I’m in the current village pantomime (the above is a shot from the 2013 one). We’ve had two performances last week and we are entering our final run from tomorrow (Thursday, Friday and twice on Saturday. If you are interested click on this line ) .
It is part of the tradition of villages round here. In the past, several put one on in the period from January- March and people from different villages would go from panto to panto. Now, a lot have died out although some still remain. I’m biased, but I think ours is one of the best (I really think it is the best, but I’m trying to be modest): six paying performances and around 800 ticket sales in a village of 1800 people is pretty good (even if a fair few people come from the areas around to watch it).
These are some reasons why I like it:-
It knits a community together. The sight of people known in a community parodying their own roles is part of the warp and weft of community life that ties people together: it stops us being atomised individuals. As it is a form- pantomime- with set rules and rituals, audiences generally come together not just to watch but to take part. At its best , the ‘4th wall’ is knocked down and we become ‘we’ and not just a collection of individuals.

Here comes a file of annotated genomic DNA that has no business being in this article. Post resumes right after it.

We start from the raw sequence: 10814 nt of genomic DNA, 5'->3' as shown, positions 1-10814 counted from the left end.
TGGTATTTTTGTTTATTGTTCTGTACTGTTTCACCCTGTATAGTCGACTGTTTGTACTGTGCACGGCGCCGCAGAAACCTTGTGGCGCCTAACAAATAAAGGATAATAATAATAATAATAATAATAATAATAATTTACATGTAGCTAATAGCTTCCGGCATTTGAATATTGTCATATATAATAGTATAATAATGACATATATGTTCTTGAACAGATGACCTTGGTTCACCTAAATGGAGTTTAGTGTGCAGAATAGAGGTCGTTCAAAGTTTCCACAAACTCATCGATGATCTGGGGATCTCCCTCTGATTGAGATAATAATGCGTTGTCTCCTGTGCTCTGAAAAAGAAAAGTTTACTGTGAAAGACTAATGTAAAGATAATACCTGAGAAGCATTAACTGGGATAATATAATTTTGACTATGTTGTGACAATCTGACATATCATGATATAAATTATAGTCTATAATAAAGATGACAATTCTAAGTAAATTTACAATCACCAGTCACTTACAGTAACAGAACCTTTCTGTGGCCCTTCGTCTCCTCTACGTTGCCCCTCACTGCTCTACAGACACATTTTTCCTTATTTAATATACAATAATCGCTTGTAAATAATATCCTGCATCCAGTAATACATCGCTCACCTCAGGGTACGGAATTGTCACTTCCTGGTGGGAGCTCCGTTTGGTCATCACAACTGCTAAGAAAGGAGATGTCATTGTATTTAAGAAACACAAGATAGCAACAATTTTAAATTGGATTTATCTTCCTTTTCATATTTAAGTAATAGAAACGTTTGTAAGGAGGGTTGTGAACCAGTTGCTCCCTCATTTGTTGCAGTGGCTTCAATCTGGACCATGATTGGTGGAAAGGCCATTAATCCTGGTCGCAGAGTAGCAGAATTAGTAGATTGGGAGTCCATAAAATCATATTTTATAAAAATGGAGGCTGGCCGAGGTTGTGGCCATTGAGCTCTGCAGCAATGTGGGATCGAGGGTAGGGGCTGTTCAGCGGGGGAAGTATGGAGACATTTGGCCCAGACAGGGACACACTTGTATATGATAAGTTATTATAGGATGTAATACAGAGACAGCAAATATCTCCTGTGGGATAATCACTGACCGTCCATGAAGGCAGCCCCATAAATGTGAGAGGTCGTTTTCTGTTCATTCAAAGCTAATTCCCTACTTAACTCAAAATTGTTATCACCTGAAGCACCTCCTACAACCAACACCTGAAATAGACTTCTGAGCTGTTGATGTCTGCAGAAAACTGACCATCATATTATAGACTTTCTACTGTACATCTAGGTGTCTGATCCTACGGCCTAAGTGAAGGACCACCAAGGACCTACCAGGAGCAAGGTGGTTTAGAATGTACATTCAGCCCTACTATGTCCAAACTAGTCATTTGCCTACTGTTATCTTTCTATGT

It gives people a chance. There are some very talented amateur actors of all ages who take part, but there are many of us who do not fall into that category: for some it might be their first time on stage. Conversely it might be the last time they ever do this, which is fine; they’ve had a go. It gives non actors with little talent like me, the chance to fulfil childhood dreams.
It is an exercise in temporary community. I think that we only ever truly know ourselves when we are part of something: I never quite got on with the Cartesian ‘I think therefore I am’. There is something powerful and lovely when people come together to produce something greater than themselves (and sometimes argue and fall out: that is part of community).
It involves ‘buy in’. Society seems to be going further down the route of ‘I consume, therefore I am’. Something like this-like any voluntary activity- involves ‘buy in’: you are no longer on the sidelines, watching, but you become involved. Some people go through life never being involved, but only buying; life seems richer when you take part in something and ‘give’.
It is fun. Yes it is hard work whether up front or behind the scenes (more so the latter, I think), but it is also a lot of fun. It is ‘democratic fun’ as well: apart from the £10 membership fee, it doesn’t cost anything so anyone can take part. I’m sure Douglas Coupland in ‘Generation X’ wasn’t thinking about village pantomime when he wrote ‘Purchased experiences don’t count’, but he could have been.
I could give many, many more reasons, but I’m due on stage, dahhrlings…